Up to one million people a year may lose out on a tax refund simply because they did not file a federal income tax return.
Many taxpayers may not file because they didn’t earn enough money to be required to do. However, taxpayers who had federal taxes withheld by their employer may be eligible for a refund of those taxes. Also, even if you aren’t required to file, you may qualify for benefits like the Earned Income Tax Credit.
You must file a tax return to get the money.
There is usually no penalty for failure to file, if you are due a refund. But, if you wait too long to file a return or otherwise claim a refund, you risk losing your refund altogether.
In most cases, an original return claiming a refund must be filed within three years of its due date for the IRS to issue a refund.
Generally, after the three-year window closes, the IRS can neither send a refund for the specific tax year. nor apply any credits, including overpayments of estimated or withholding taxes, to other tax years that are underpaid.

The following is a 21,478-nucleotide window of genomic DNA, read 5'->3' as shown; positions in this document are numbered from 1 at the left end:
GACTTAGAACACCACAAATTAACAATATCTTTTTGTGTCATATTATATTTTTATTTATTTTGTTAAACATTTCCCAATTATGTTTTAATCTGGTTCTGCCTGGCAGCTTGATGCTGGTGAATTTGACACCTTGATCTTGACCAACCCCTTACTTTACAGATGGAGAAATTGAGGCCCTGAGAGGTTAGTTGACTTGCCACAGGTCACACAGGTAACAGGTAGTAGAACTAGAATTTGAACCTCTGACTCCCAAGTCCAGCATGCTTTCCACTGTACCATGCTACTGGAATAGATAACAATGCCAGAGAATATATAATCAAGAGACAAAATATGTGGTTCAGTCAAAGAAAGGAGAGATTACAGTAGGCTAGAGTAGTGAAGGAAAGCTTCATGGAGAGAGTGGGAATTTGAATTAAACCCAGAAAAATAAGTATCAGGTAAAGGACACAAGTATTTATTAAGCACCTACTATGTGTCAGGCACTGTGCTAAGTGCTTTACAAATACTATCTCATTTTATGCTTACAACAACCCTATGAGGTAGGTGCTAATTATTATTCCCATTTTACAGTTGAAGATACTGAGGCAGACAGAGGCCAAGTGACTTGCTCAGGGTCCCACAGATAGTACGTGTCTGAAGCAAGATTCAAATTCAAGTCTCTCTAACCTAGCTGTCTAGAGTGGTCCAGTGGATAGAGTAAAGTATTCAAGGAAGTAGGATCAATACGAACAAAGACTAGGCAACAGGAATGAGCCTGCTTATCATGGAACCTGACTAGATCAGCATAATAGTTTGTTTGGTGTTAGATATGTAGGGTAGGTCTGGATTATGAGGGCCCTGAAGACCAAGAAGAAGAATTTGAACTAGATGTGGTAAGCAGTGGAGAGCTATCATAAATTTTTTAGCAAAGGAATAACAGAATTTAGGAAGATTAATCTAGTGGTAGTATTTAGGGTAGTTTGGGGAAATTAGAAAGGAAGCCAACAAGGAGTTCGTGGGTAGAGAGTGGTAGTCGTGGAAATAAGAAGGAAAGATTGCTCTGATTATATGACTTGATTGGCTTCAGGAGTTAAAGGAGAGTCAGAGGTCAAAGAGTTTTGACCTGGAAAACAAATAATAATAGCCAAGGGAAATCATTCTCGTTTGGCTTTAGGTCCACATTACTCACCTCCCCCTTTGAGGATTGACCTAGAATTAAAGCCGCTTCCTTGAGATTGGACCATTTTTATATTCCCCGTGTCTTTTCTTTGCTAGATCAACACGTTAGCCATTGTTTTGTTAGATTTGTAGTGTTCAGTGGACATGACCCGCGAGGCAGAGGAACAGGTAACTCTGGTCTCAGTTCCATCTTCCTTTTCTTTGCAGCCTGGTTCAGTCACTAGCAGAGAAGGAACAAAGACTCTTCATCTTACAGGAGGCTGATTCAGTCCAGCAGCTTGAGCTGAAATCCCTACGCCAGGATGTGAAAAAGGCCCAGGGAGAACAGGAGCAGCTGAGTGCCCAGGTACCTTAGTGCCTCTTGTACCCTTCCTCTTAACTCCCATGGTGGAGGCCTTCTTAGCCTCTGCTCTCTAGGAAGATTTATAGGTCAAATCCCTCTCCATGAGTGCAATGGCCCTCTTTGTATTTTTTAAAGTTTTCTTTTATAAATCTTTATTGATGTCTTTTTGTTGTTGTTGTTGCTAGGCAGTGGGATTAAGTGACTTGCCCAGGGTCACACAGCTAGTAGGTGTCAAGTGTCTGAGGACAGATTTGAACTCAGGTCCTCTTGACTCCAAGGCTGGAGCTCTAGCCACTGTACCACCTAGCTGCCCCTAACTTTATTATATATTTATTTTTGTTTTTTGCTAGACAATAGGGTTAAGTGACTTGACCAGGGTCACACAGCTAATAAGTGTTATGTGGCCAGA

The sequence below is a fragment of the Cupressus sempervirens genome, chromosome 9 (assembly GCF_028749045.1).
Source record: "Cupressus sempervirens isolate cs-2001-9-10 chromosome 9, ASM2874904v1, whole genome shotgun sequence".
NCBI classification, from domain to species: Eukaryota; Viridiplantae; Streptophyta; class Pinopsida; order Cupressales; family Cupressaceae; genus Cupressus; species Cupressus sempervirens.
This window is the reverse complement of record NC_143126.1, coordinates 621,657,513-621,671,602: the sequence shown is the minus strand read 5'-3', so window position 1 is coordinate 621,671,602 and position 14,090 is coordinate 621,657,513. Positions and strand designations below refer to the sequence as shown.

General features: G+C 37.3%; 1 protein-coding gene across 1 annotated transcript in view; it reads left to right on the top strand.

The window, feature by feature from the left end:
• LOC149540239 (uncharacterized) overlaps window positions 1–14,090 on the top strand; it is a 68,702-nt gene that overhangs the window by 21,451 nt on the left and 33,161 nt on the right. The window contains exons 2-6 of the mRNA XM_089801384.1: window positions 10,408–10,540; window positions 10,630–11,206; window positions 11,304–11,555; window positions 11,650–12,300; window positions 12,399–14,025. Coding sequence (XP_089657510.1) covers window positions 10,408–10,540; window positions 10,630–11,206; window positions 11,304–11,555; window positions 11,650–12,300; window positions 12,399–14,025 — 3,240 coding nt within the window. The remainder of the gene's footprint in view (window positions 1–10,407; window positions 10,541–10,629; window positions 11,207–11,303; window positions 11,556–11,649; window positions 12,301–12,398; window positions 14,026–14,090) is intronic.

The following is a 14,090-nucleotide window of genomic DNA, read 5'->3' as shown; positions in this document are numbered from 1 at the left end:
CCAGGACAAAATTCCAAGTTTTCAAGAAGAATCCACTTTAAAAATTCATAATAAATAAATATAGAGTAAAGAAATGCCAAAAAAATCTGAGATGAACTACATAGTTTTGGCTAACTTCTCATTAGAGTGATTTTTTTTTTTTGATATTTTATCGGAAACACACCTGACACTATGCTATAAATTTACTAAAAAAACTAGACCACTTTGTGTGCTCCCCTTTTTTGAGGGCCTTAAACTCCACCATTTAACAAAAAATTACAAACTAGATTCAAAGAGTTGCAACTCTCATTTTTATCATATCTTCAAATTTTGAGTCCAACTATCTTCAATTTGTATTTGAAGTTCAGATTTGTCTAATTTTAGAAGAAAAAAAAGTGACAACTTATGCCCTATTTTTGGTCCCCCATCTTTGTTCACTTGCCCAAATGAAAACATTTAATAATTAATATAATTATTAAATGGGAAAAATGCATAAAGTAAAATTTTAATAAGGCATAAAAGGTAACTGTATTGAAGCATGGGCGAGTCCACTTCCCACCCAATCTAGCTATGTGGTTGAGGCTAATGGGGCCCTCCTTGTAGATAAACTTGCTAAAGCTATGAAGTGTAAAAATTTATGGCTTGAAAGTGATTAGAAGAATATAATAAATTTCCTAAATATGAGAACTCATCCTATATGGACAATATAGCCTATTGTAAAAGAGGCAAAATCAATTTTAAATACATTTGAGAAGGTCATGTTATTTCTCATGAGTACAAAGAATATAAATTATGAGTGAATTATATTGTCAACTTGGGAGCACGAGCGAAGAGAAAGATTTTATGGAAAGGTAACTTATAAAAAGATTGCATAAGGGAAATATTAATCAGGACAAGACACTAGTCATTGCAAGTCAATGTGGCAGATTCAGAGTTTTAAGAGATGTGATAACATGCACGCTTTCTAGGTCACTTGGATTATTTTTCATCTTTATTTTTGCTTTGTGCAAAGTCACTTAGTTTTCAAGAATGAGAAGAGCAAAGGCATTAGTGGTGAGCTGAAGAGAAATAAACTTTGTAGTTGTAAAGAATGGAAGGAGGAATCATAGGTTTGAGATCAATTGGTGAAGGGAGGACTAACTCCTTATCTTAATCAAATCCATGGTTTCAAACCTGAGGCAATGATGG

Current and prior year tax forms and instructions are available on the IRS.gov Forms and Publications page.
Taxpayers who are missing Forms W-2, 1098, 1099 or 5498 should request copies from their employer, bank or other payer.
Taxpayers who are unable to get missing forms from their employer or other payer should go to IRS.gov and use the Get a Transcript tool to order a “Wage and Income transcript.” Taxpayers can also file Form 4506-T to request a transcript of their tax return. Taxpayers can use the information on the transcript to file their return.
- IR-2018-44, March 8, 2018 - IRS: Refunds worth $1.1 billion waiting to be claimed by those who have not filed 2014 federal income tax returns